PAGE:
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The best networking tip I’ve ever gotten in my life

The best networking tip ever came from the most boring networking event in history, and changed how I received referrals forever.




Chinese throwing stars, knives, singing, and networking

I went to a networking event 10 years ago and was bored out of my mind. There were speakers that droned on about industry stuff and overdressed professionals with stacks of business cards in their hands like Chinese throwing stars I knew were about to be thrown at my face, whether I liked it or not.

These professional networking ninjas were intimidating to this fresh-faced college graduate, I mean, they had on pantyhose and blazers in the Texas heat – these people weren’t playing around. After the speakers finally ceased, we said like the Pledge of Allegiance, sung happy birthday to someone, and did the drawing for a set of knives (notice a theme?), it was time to network.

You’d think a bloody turkey leg had just been thrown into an overcrowded pond of piranhas – the frenzy was on. Shallow platitudes were passed, “hello, my name is Debbie and I am an insurance agent. Here are 14 copies of my card, please send my information along to your friends and family and I’m never to busy for referrals, and now I have to go give 20 copies to that prospect over there who looks like they might send me more business than you, byeeee!”

It wasn’t my cup of tea, but I was in grown up land, so I had to act like it, even if I refused to wear pantyhose.

Back when I sucked at networking

I met a “professional networker,” whatever that means. He gave a brief introduction of himself and offered me a card. I dug through my purse to find my card as I told him that (remember, this was a former life) I was in multi-family property management. Then, he asked me what kind of referrals I prefer.

“People looking for an apartment?”

He asked me to be more specific. “People looking for an apartment that aren’t criminals and can afford more than $X per month?”

I was being coached. I could tell. He said, “I will keep that in mind in case I come across someone like that. I make most of my money from public speaking, so if your company is ever looking for someone to keynote at their corporate meetings or you hear of an opportunity in the multi-family industry, that is my favorite type of referral.”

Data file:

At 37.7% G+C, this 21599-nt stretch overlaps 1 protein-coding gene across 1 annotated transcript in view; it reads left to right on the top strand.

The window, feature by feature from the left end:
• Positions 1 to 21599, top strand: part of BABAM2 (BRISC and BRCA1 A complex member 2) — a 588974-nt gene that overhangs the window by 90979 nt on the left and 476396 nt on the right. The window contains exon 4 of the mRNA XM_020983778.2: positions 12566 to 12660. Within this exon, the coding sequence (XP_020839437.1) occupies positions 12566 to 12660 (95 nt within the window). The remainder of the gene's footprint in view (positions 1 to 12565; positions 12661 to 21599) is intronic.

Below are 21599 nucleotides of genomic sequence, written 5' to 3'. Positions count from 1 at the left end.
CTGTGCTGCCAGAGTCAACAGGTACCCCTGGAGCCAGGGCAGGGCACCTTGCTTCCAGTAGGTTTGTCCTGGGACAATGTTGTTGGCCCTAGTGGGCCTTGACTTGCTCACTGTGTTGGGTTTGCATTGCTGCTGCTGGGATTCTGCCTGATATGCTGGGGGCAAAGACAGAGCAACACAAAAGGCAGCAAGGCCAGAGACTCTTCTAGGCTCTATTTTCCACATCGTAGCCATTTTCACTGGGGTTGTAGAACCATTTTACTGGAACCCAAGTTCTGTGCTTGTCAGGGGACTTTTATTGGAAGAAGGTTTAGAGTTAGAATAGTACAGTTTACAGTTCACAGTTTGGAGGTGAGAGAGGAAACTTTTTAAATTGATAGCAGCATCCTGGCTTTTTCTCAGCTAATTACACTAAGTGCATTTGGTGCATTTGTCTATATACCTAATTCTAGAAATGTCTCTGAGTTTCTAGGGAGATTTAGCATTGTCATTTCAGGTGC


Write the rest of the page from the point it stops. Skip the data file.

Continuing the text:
Then, he said, “if you can think of a specific type of prospect you’d like referred to you, you have my email.”

Well, thoughts of Fair Housing laws swirled through my mind. I can’t say “yeah, please send me native Texans who love Jesus and have a fat bank account and skinny butt.” That’s not right.

And here is the best networking tip ever

But it got me to thinking. I could say that many of our residents tend to be people relocating to Austin, often involved in technologies like semiconducting, so if he hears of anyone about to move to town, that’s a slam dunk for me, or if he has any great HR connections at semiconductors, I’d like to connect with them so I can make a deal with their relos.

The best networking tip I’ve ever gotten in my life was indirect, but it was that I needed to be specific about what type of referrals I prefer – to this day, I know that this guy wanted to keynote or speak at multi-family events, a very specific niche. It was a concise description that planted a specific memory in my mind – had he said, “I’m a public speaker,” I would have filed that under “okay, who cares?”